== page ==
GREASING FROM THE TOP OF THE KINGPIN Pre-2004 (The Argument Against)
by Lorne Goldman 2002 

The unfortunate use of the one-shot oiler began a decdes long (and silly) debate on greasing from the top of the kingpin, using the passage drilled down the shaft. Perhaps the issue with understanding how the original one-shot oiler CANNOT function as a greasing system arises out of the fact that most of us never see or study the kingpins carefully before they are installed, and then, after they are installed they are covered by their main springs and their dust covers preventing an easy visual analysis. However, even installed, a tape measure can tell you all you need to confirmthe elements. (Or just a glance will do it if you understand where everything is.)

HFS's system for greasing the kingpins was by filling the grease reservoir formed in the stub axle tube (the passage the kingpin is installed) in the space between the upper and lower bushes. The lower grease nipple is placed exactly at the reservoir and allows us to fill it with grease. When suspension goes up and down, the resevoir of grease travels up and down the kingpin.. greasing it and the bushes continually.
 
Now look at the diagram on the right. As you can see, the one shot oiler passage exits the kingpin  above the stub axle and higher than the all-important reservoir.To confirm this, measure down from the top of the kingpin 5 inches and then ask yourself what grease up there can do that could possibly replenish the reservoir. So if you hope to use the oil passage for grease instead of oil, it cannot help in any way unless you drill it further. 

At least, the one-shot oiler inundated the area in oil which had some lubricating consequence for the damper plate (and too often your brake rotors!)

Some say that a remote system extends the life of the front end. It cannot. Additionally, if it is imagined it is a replacement for filling the stub axle grease reservoir, you will shorten the front end life for lack of grease. HOWEVER, there is some logic in modifying the kingpins and extending the one-shot oiler passage all the way to a point where it can reach the bushes and the grease reservoir. But then, how would you know whether you had filled or over-filled the reservoir or whether your brakes had been greased by sad chance?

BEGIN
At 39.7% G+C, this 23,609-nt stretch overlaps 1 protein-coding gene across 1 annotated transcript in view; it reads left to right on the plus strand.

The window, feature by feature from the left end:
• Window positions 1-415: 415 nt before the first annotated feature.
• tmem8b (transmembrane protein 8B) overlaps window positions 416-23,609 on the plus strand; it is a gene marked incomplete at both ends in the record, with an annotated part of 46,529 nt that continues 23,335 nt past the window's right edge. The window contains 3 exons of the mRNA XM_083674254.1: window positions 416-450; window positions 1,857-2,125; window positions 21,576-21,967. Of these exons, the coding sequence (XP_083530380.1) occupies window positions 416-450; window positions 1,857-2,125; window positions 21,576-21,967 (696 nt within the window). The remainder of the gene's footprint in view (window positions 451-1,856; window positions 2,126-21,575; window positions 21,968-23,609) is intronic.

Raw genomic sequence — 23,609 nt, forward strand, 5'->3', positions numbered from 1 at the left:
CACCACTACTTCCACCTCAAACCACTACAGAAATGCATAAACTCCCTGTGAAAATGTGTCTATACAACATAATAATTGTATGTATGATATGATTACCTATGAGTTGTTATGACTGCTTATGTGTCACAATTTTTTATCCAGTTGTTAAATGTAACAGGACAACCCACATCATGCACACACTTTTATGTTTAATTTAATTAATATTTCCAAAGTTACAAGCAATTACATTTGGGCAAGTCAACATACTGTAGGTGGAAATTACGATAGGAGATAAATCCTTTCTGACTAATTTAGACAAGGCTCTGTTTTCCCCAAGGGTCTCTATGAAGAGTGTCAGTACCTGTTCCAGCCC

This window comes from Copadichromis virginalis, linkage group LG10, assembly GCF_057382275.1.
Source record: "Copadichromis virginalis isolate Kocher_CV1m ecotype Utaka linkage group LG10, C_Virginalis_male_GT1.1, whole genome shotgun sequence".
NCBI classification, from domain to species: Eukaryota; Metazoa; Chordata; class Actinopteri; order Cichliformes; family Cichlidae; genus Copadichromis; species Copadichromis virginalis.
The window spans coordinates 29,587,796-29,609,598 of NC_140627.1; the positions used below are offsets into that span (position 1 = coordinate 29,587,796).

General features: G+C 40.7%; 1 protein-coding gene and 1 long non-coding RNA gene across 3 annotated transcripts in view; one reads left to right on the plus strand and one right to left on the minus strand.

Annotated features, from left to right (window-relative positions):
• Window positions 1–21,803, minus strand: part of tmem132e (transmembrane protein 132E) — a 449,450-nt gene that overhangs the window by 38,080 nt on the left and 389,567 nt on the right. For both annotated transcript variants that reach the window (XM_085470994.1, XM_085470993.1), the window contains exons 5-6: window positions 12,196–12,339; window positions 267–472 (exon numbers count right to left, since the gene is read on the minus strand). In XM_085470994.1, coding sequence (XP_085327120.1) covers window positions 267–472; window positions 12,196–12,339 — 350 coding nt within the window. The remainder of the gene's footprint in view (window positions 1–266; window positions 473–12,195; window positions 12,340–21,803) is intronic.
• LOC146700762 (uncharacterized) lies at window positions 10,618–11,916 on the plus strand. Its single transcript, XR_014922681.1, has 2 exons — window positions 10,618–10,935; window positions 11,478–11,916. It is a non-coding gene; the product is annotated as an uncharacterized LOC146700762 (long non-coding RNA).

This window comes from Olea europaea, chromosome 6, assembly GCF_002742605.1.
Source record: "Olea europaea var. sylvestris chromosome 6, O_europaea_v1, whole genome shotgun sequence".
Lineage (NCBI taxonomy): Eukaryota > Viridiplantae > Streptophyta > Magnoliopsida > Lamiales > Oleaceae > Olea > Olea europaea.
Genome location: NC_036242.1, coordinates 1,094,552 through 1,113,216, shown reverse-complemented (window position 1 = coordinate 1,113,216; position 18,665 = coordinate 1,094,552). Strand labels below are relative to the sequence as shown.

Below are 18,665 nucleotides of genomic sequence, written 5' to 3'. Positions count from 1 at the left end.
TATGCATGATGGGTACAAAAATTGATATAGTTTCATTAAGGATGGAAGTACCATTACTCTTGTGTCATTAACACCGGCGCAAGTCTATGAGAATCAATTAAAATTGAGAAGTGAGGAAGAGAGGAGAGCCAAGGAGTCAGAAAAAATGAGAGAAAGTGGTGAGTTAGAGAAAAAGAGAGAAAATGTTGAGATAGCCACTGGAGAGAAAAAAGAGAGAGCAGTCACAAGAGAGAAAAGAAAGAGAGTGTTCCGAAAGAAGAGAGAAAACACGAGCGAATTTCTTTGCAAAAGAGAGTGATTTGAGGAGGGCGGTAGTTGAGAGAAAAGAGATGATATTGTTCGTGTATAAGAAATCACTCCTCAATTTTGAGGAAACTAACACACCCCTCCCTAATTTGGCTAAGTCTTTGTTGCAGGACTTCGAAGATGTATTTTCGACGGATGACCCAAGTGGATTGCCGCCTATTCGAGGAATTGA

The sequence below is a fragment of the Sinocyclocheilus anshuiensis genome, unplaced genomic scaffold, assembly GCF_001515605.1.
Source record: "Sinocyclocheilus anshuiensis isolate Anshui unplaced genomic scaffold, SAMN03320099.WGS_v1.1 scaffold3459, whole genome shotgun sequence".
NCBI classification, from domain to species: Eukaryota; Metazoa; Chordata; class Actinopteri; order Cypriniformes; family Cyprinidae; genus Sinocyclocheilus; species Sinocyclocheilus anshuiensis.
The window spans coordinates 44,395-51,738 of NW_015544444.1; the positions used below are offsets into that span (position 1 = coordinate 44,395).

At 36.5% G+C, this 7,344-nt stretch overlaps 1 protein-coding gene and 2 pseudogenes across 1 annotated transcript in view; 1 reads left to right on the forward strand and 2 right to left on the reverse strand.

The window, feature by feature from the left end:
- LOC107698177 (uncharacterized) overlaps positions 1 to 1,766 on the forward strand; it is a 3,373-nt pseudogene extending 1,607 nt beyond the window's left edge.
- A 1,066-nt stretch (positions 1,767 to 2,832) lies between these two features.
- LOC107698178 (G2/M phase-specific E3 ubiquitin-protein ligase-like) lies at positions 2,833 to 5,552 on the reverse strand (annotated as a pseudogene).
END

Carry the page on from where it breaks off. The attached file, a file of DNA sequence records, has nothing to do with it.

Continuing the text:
Others maintain that the newer bushes, with their spiral grooves cut down in their inboard surfaces, will pick up grease from the top and it will eventually worm it way around to the grease rsservoir. Please step back and think about this conceit for a moment. They are suggesting that you use a hard-to-reach upper grease nipple to force grease down a passage in a long kingpin, squeeze into a sprial groove and have it wind its way down the kingpin into the grease space, which is already filled directly by another grease nipple specific to the reservoir! The saem logic could be used to pour petrol over the entire car in hope it would suck in some place. 

 
WATCHPOINT: In 2002, the MMC removed the one-shoted oiler system and the oil passage down the kingpin. However, in 2009, they adopted a steering race (bearing system) made popular by eMog. Rather than using one of the systems tasted and used for many years they tried their own. The bearing systems previously in use all use the existing greasing structure to feed the bearing assembly however, this was apprantely not understood by the Factory. Instead, they redesigned the HFS' kingpin once again and drilled a grease passage down the kingpin to a point adjacent their little bearing assembly (steering race)  and have three exit holes in that area that will hopefully fill the assembly. This grease does not fill the aforementioned reservoir. More here.

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